Tuesday, June 9, 2015

The Two Major Types of Wind Instruments

The orchestra encompasses 4 main sections and half of those are winds.

Wind instruments require air to create a vibration, which then sends the sound through the instrument. The two main types of wind instruments encompass a large, significant and colorful part of the orchestra. Learning about these instruments will make listening to music a more enjoyable and fulfilling experience by making it possible to talk specifically about music.

Types of Winds


Woodwind and brass instruments are the two main types of wind instruments in western music. These instruments create their sound by sending vibrations through the instrument propelled by sound. Each group of wind instruments has a different purpose and mechanical function. The method of sound production determines the instrument classification. Both groups of wind instruments use air, but materials create the vibrations specific to each group.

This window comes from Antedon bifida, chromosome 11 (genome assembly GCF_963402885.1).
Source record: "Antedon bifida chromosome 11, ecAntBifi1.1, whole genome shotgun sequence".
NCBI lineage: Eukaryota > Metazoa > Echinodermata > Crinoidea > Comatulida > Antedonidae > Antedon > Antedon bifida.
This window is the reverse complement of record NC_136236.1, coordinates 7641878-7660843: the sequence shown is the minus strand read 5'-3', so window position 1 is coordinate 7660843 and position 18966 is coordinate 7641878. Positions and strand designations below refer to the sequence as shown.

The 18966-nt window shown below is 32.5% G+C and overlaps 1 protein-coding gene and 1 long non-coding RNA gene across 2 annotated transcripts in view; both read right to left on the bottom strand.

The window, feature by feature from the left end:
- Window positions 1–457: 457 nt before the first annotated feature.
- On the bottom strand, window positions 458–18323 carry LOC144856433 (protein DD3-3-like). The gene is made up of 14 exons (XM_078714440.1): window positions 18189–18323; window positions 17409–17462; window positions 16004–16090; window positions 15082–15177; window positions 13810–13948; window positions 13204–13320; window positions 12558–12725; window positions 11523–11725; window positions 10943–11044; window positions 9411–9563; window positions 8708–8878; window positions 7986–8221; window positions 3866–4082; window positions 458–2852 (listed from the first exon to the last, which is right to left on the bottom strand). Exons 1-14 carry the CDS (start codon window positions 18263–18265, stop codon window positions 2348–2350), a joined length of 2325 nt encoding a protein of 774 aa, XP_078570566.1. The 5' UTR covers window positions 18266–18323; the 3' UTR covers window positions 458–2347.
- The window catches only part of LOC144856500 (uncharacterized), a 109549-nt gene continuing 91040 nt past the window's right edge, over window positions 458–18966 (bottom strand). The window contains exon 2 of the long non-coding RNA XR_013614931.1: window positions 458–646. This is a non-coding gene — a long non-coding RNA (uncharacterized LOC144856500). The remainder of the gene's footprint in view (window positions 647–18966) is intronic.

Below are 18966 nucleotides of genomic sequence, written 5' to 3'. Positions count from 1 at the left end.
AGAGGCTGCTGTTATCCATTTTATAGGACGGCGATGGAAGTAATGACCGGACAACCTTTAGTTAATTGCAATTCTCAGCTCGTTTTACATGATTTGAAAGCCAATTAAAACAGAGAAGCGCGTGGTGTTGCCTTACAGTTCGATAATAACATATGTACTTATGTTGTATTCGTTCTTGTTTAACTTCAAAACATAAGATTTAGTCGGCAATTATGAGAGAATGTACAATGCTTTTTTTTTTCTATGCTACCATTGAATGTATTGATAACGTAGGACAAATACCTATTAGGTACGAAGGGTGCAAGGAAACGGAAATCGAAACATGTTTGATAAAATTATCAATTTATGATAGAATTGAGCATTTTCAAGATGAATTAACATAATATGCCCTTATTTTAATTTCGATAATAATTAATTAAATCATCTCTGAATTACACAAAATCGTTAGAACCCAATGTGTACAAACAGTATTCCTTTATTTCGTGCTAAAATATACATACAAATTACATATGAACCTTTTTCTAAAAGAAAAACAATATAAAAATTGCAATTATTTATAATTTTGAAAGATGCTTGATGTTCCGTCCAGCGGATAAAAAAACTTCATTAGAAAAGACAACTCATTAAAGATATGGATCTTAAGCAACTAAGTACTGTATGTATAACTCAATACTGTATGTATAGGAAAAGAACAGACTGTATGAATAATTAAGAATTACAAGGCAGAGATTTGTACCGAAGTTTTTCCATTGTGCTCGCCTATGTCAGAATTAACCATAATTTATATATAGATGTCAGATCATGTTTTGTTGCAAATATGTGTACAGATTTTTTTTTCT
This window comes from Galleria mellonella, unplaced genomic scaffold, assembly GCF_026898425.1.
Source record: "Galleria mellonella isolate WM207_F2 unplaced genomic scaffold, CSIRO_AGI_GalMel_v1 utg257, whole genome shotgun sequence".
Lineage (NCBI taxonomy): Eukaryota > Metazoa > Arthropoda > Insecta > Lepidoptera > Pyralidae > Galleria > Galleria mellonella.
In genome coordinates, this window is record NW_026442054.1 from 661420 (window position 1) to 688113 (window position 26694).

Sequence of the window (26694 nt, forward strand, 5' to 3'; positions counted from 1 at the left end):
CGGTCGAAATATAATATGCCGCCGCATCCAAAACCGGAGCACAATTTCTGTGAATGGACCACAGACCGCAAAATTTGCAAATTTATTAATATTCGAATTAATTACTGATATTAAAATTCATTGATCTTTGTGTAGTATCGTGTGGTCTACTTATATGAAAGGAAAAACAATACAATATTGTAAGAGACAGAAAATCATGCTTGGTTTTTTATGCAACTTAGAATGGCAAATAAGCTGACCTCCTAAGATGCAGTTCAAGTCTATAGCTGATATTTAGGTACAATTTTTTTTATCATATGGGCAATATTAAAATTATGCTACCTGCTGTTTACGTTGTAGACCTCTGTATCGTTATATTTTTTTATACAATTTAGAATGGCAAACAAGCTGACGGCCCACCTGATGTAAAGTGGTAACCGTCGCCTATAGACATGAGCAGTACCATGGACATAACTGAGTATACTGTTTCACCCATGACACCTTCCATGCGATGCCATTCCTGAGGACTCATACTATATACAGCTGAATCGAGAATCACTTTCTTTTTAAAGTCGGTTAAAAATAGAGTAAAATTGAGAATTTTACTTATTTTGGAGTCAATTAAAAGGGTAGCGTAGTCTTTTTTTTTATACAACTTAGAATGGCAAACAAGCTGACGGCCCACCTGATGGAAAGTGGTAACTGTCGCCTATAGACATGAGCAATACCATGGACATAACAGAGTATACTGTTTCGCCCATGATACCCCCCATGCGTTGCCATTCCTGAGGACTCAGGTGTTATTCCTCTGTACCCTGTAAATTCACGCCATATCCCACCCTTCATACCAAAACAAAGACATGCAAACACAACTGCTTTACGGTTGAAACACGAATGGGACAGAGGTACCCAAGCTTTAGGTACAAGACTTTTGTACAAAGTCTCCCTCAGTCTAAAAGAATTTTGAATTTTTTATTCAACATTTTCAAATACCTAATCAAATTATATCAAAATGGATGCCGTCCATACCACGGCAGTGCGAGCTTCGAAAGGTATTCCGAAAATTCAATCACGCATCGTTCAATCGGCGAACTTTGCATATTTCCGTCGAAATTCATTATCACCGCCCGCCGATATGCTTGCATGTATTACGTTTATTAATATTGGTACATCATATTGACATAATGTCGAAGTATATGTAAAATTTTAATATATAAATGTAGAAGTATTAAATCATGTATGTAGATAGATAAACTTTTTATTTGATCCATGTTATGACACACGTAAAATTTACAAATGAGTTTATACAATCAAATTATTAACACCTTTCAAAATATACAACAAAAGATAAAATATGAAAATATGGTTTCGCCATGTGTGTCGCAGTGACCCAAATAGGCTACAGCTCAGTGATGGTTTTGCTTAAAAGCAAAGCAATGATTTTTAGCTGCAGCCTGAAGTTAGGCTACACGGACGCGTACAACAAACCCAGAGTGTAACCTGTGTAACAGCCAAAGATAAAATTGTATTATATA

Woodwinds


The woodwinds either are made of wood or produce their sound using a wooden reed. The reed vibrates as air passes over and through the instrument. The flute and piccolo are classified as woodwind instruments because they were traditionally made of wood. The saxophone also is a woodwind because of the wooden reed, even though most of the instrument is brass. Other woodwind instruments include oboes, English horn, bassoons, contra-bassoons, clarinets and bass clarinets.

Brass


The brass section uses a mouthpiece made out of metal, brass, silver or gold materials to produce sound. The instruments typically employ brass materials with different types of finish to affect the sound. Instruments in the brass family include the trumpet, cornet, trombone, horn, euphonium, baritone and tuba.

Wind Ensemble


The wind ensemble started as a military band, and built up progressively to the modern day wind ensemble used in colleges, universities, and military and professional organizations. Wind ensembles are a collection of brass and woodwind instruments in conjunction with a percussion section, which includes various types of drums. Some wind ensembles also will include cellos, basses and pianos in their orchestrations.